The glycolytic reactions from PEP to F-1,6-bisP are fully reversible, but a second bypass is required to get around PFK. This is accomplished by Fructose-bisPhosphatase (F-bisPase):

diagram of F-bisPase

Glucose-6-Phosphatase (G-6-Pase)

And finally the third irreversible reaction, Glucokinase, is bypassed by Glucose-6-Phosphatase (G-6-Pase):

Diagram of G-6-Pase reaction

Note that by hydrolyzing off the phosphates in these two reactions rather than recovering ATP they are made energetically favorable. Thus both glycolysis and gluconeogenesis can be favorable processes, even though they proceed in opposite directions: For Glycolysis, free energy= about - 80 kJ, and for Gluconeogenesis, free energy= about -36 kJ due to differences in ATP. Or another way: if take glucose to pyruvate and then back to glucose again, 4 ATP's are lost.

In order to accomplish gluconeogenesis reducing equivalents in the form of NADH must be provided to the GA-3-P DH enzyme and ATP must be provided to PGA Kinase. The obvious source for these is the Mitochondria, but then there are transport problems. Examples of two possible balanced gluconeogenesis are shown in the handouts: Gluconeogenesis from Lactate and Gluconeogenesis form Pyruvate. Other systems can also be involved, but we will not look at them.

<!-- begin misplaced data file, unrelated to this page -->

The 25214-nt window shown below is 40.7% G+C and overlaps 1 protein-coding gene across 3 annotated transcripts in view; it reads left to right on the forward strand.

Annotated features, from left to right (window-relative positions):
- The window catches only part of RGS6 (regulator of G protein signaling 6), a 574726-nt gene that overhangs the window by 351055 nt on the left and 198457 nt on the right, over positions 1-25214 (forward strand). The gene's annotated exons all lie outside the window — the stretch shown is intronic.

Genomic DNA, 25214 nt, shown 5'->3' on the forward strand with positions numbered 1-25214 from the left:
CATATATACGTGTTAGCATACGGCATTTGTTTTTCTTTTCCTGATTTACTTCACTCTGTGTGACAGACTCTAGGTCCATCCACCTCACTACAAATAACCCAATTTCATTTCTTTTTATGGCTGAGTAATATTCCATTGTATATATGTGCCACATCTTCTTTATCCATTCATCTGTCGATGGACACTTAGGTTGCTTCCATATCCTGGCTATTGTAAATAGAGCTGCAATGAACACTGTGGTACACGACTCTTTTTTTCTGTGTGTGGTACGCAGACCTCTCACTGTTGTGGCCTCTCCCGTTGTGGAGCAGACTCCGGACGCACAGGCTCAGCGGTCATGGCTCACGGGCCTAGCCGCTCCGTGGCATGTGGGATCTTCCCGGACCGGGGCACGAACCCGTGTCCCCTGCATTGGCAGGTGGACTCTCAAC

Pentose Phosphate Pathway

The Pentose Phosphate Pathway is an alternate pathway for glucose oxidation which is used to provide reducing equivalents in support of biosynthesis. Thus although it involves the catabolism of glucose, it is generally going to be active only when anabolism is taking place.
This pathway is usually treated in two parts: the oxidative portion, and the sugar interconversions portion. In the oxidative part, on the top of the handout, glucose is first oxidized to a lactone, and then oxidatively decarboxylated. Note that in each case NADP+ is the oxidant as opposed to NAD+. Note also that the two DH reactions are both physiologically irreversible, due in part to the very low concentrations of NADPH in cells.

G-6-P DH